Kshirabdhi, Kṣīrābdhi, Kshira-abdhi: 11 definitions

Introduction

Introduction:

Kshirabdhi means something in Hinduism, Sanskrit, Marathi. If you want to know the exact meaning, history, etymology or English translation of this term then check out the descriptions on this page. Add your comment or reference to a book if you want to contribute to this summary article.

The Sanskrit term Kṣīrābdhi can be transliterated into English as Ksirabdhi or Kshirabdhi, using the IAST transliteration scheme (?).

In Hinduism

Purana and Itihasa (epic history)

[«previous next»] — Kshirabdhi in Purana glossary
Source: Cologne Digital Sanskrit Dictionaries: The Purana Index

Kṣīrābdhi (क्षीराब्धि).—The birth-place of Śrī;1 churned for nectar;2 on its banks lived Viṣṇu.3

  • 1) Viṣṇu-purāṇa I. 8. 16.
  • 2) Ib. I. 9. 77 and 148.
  • 3) Ib. V. 1. 32.
Purana book cover
context information

The Purana (पुराण, purāṇas) refers to Sanskrit literature preserving ancient India’s vast cultural history, including historical legends, religious ceremonies, various arts and sciences. The eighteen mahapuranas total over 400,000 shlokas (metrical couplets) and date to at least several centuries BCE.

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Languages of India and abroad

Marathi-English dictionary

[«previous next»] — Kshirabdhi in Marathi glossary
Source: DDSA: The Molesworth Marathi and English Dictionary

kṣīrābdhi (क्षीराब्धि).—m (S) The sea of milk. One of the seven seas. See saptasamudra.

Source: DDSA: The Aryabhusan school dictionary, Marathi-English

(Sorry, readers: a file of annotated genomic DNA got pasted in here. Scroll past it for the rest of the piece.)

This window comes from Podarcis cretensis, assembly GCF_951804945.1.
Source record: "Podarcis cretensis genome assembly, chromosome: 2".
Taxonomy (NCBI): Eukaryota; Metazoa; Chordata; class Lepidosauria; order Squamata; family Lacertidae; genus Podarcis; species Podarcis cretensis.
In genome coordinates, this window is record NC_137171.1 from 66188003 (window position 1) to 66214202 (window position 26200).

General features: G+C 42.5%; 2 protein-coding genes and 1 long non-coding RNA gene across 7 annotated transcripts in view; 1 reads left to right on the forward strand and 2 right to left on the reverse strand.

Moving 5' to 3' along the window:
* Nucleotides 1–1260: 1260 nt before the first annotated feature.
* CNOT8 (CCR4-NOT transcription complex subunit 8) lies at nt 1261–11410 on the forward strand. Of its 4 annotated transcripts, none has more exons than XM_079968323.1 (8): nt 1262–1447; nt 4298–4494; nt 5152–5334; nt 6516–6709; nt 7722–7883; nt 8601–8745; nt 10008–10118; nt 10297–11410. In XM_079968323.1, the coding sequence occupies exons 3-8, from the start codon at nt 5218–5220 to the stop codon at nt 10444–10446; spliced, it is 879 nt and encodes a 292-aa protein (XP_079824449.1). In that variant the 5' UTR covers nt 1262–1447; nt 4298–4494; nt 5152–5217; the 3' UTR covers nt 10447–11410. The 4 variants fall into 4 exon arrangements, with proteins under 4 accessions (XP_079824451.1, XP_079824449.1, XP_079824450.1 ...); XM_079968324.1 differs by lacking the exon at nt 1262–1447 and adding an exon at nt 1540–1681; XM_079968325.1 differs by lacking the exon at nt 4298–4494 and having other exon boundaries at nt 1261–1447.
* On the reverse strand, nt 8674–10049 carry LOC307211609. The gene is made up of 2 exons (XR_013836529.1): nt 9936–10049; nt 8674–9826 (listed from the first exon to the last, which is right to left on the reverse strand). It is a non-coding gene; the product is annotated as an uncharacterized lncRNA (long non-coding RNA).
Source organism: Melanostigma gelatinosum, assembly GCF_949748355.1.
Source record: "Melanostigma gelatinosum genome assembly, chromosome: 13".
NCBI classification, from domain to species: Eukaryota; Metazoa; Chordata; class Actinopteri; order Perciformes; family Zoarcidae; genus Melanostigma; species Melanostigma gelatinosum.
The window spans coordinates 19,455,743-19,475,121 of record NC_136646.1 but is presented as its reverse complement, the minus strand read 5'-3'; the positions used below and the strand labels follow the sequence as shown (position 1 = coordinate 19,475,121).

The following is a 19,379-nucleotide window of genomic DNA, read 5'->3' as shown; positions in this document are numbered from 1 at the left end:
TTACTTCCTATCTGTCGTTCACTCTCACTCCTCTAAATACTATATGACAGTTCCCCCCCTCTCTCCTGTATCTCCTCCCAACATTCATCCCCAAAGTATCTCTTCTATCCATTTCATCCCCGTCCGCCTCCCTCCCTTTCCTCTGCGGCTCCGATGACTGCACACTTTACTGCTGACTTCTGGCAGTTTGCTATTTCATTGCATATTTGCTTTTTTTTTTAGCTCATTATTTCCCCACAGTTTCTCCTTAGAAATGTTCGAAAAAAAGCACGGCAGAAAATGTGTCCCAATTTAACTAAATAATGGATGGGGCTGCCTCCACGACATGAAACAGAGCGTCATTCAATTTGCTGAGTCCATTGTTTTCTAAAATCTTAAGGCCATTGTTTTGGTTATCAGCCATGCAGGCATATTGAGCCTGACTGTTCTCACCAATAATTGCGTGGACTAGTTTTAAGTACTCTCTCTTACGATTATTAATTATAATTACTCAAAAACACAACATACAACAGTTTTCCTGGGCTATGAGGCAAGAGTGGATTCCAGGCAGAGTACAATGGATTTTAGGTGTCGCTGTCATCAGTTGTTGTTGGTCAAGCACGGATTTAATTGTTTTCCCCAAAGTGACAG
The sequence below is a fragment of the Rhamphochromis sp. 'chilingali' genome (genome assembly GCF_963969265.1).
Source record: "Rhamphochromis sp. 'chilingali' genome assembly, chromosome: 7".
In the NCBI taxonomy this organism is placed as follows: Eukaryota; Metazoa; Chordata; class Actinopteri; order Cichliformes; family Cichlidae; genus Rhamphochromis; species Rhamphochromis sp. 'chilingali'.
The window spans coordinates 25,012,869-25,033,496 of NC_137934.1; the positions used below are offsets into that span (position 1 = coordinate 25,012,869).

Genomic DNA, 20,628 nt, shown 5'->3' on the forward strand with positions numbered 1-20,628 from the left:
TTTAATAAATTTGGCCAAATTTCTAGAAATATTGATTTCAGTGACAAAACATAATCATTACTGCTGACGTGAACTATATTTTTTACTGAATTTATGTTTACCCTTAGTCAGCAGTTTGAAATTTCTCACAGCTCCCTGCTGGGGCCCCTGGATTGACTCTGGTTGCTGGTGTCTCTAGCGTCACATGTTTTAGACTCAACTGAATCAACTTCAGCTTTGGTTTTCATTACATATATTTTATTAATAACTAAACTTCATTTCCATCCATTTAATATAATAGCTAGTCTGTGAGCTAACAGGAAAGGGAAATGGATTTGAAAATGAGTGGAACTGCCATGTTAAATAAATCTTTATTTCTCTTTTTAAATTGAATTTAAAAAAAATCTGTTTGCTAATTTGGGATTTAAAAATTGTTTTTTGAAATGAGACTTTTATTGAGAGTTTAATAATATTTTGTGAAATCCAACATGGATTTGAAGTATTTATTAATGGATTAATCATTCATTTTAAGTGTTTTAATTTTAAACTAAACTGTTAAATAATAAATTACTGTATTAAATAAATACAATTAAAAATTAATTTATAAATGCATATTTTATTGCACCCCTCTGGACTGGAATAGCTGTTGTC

kṣīrābdhi (क्षीराब्धि).—m The sea of milk, one of the seven seas.

context information

Marathi is an Indo-European language having over 70 million native speakers people in (predominantly) Maharashtra India. Marathi, like many other Indo-Aryan languages, evolved from early forms of Prakrit, which itself is a subset of Sanskrit, one of the most ancient languages of the world.

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Sanskrit dictionary

[«previous next»] — Kshirabdhi in Sanskrit glossary
Source: DDSA: The practical Sanskrit-English dictionary

Kṣīrābdhi (क्षीराब्धि).—

1) the sea of milk.

2) the अमृत (amṛta); भो वैनतेय क्षीराब्धिः प्रारब्धो मथितुं सुरै (bho vainateya kṣīrābdhiḥ prārabdho mathituṃ surai) Ks.22.186. °jaḥ 1 the moon.

2) the Amṛta or nectar produced at the churning of the sea.

3) an epithet of Śeṣa.

4) a pearl. °jam sea-salt. °jā, °tanayā an epithet of Lakṣmī.

Derivable forms: kṣīrābdhiḥ (क्षीराब्धिः).

Kṣīrābdhi is a Sanskrit compound consisting of the terms kṣīra and abdhi (अब्धि).

Source: Cologne Digital Sanskrit Dictionaries: Shabda-Sagara Sanskrit-English Dictionary

Kṣīrābdhi (क्षीराब्धि).—m.

(-bdhiḥ) The sea of milk, one of the seven seas surrounding as many worlds. E. kṣīra milk, and abdhi the ocean.

Source: Cologne Digital Sanskrit Dictionaries: Benfey Sanskrit-English Dictionary

Kṣīrābdhi (क्षीराब्धि).—m. the sea of milk, [Kathāsaritsāgara, (ed. Brockhaus.)] 22, 186.

Kṣīrābdhi is a Sanskrit compound consisting of the terms kṣīra and abdhi (अब्धि).

Source: Cologne Digital Sanskrit Dictionaries: Cappeller Sanskrit-English Dictionary

Kṣīrābdhi (क्षीराब्धि).—[masculine] = kṣīrasamudra.

Source: Cologne Digital Sanskrit Dictionaries: Monier-Williams Sanskrit-English Dictionary

Kṣīrābdhi (क्षीराब्धि):—[from kṣīra] m. = ra-dhi, [Viṣṇu-purāṇa; Kathāsaritsāgara xxii, 186]

Source: Cologne Digital Sanskrit Dictionaries: Yates Sanskrit-English Dictionary

Kṣīrābdhi (क्षीराब्धि):—[kṣīrā+bdhi] (bdhiḥ) 2. m. The sea of milk.

[Sanskrit to German] (Deutsch Wörterbuch)

Source: Cologne Digital Sanskrit Dictionaries: Böhtlingk and Roth Grosses Petersburger Wörterbuch

Kṣīrābdhi (क्षीराब्धि):—(kṣīra + abdhi) m. das Milchmeer [Śabdaratnāvalī im Śabdakalpadruma] [Kathāsaritsāgara 22, 186.] — Vgl. kṣīroda .

context information

Sanskrit, also spelled संस्कृतम् (saṃskṛtam), is an ancient language of India commonly seen as the grandmother of the Indo-European language family (even English!). Closely allied with Prakrit and Pali, Sanskrit is more exhaustive in both grammar and terms and has the most extensive collection of literature in the world, greatly surpassing its sister-languages Greek and Latin.

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